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Urban Land and recognizing toxicity

 
Maria Epp
Posts: 2
Location: Winnipeg, Canada
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Hello,
I am part of an urban community garden that is attempting to be a permaculture site. We have been told by the city that the land could be contaminated with toxins but it would cost thousands of dollars to test for each of those potential hazards. So, being a community initiative, we are unable to pay for such testing. The soil itself feels amazing and rich. It has incredible weed species growing like dandelion, burdock, clover, mallow, yarrow, grass and more. Does anyone know how to identify whether soil is toxic simply by the plants growing there?
Thanks a lot!
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Tyler Ludens
pollinator
Posts: 9456
Location: Central Texas USA Latitude 30 Zone 8
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I don't believe it will cost thousands of dollars for tests.  Costs seem to run $30 - 150 per test.  Lead is the most common urban toxin.  I think the city may be trying to discourage you from gardening.

http://grist.org/food/are-your-urban-veggies-really-toxic/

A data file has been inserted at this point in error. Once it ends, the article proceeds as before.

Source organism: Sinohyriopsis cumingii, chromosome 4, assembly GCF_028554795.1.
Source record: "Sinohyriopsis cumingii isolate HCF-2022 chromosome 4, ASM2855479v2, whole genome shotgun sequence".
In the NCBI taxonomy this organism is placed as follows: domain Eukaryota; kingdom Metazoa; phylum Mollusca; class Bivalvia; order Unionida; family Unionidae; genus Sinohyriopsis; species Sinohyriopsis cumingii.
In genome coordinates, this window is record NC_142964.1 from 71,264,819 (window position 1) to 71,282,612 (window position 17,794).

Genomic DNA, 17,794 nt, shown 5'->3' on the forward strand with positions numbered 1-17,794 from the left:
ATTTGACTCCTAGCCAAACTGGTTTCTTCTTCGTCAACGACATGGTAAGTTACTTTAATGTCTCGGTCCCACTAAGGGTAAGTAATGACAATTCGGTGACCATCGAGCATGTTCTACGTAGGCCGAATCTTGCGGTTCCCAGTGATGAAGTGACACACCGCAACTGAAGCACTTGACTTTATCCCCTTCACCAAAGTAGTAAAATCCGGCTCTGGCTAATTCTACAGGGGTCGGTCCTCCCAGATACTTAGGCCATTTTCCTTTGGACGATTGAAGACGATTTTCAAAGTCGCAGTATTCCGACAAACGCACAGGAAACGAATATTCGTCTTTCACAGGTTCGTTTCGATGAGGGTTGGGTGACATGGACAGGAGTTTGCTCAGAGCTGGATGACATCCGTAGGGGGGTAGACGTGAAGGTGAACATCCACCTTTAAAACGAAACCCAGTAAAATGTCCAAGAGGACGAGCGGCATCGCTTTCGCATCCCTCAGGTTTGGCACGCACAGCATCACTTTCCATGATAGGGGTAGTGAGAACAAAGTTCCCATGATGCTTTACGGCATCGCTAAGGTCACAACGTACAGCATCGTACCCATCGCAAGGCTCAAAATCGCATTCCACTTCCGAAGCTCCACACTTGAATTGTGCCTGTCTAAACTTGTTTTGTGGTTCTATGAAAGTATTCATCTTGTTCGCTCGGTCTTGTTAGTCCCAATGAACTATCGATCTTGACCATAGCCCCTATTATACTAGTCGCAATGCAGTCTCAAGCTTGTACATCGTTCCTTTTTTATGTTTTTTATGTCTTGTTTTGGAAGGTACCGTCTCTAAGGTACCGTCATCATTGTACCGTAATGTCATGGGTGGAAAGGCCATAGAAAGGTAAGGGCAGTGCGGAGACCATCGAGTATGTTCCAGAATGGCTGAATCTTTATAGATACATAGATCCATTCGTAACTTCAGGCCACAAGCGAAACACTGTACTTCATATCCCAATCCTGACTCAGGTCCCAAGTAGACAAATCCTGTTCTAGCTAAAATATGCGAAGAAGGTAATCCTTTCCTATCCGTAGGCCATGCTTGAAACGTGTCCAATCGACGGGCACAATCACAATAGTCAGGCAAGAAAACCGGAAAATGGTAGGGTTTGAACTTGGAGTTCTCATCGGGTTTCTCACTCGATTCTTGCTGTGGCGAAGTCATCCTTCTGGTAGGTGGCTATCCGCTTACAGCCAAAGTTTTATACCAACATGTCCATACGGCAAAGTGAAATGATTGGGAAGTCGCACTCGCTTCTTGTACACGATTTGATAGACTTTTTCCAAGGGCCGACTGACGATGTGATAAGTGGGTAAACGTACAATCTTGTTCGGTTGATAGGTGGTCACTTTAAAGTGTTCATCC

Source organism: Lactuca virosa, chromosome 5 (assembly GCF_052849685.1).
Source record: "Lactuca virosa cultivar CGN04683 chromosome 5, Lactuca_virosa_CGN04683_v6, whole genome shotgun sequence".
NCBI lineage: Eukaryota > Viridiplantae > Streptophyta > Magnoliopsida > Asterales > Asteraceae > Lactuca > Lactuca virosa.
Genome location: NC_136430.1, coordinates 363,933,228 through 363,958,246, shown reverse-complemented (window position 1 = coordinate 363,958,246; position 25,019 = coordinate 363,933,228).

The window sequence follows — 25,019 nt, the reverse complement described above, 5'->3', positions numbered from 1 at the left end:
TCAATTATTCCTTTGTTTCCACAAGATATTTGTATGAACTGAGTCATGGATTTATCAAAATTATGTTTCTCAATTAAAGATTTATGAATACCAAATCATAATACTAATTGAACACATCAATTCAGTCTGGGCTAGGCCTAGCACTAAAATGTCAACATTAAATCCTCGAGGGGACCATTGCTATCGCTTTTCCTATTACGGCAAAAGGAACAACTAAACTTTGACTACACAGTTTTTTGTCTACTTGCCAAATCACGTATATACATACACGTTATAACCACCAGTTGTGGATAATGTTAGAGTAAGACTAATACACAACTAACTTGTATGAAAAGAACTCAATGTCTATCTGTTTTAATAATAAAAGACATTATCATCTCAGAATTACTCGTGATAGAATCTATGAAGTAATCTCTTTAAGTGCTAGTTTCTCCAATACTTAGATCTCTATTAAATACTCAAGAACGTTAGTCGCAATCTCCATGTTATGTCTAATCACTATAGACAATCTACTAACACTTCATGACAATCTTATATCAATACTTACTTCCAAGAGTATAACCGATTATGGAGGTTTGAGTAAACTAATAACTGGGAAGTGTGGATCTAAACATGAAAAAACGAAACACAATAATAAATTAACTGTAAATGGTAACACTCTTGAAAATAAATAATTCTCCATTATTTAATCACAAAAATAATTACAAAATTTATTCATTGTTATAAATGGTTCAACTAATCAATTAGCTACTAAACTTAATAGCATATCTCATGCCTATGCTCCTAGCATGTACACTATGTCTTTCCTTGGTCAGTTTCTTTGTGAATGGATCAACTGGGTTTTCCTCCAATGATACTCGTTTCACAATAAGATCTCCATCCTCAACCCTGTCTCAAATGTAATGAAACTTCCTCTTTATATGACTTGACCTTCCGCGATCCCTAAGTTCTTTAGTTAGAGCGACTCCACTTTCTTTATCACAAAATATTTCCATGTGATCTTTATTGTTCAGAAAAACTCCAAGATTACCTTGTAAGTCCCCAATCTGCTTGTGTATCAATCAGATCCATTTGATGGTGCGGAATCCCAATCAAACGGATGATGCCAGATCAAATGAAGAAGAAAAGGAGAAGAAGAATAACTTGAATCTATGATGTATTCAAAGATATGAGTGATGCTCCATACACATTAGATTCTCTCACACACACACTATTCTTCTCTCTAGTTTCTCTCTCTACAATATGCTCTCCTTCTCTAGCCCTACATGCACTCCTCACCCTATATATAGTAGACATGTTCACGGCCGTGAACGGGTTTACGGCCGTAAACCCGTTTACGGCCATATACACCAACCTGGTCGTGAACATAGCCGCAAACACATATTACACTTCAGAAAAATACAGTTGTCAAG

William Bronson
Posts: 1220
Location: Cincinnati, Ohio,Price Hill 45205
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forest garden trees urban
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I agree about the tests. Also, I grow on an urban lot, tested for positive lead in two places. My solution is to plant trees and berries, my research indicates lead is taken up into leaves and roots but not the fruits and seeds.
For leaf and fruit crops, 18" of raised beds with new soil is plenty deep.
Lastly, I am adding wood chips and autumn leaves, as deep as possible.
It was am easy choice to simply avoid planting into my soil, as it contains the remains of a demolished house, and every shovelful of dirt is 75% urbanite rubble.
But you should test your soil in multiple places, and hopefully you can just plant into the ground as you please.
 
Gilbert Fritz
Posts: 1205
Location: Denver, CO
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Lead especially is a cheap test, it is well worth it. Did the city way what it might have been contaminated with?
 
2017 Permaculture Design Course at Wheaton Labs
http://richsoil.com/pdc
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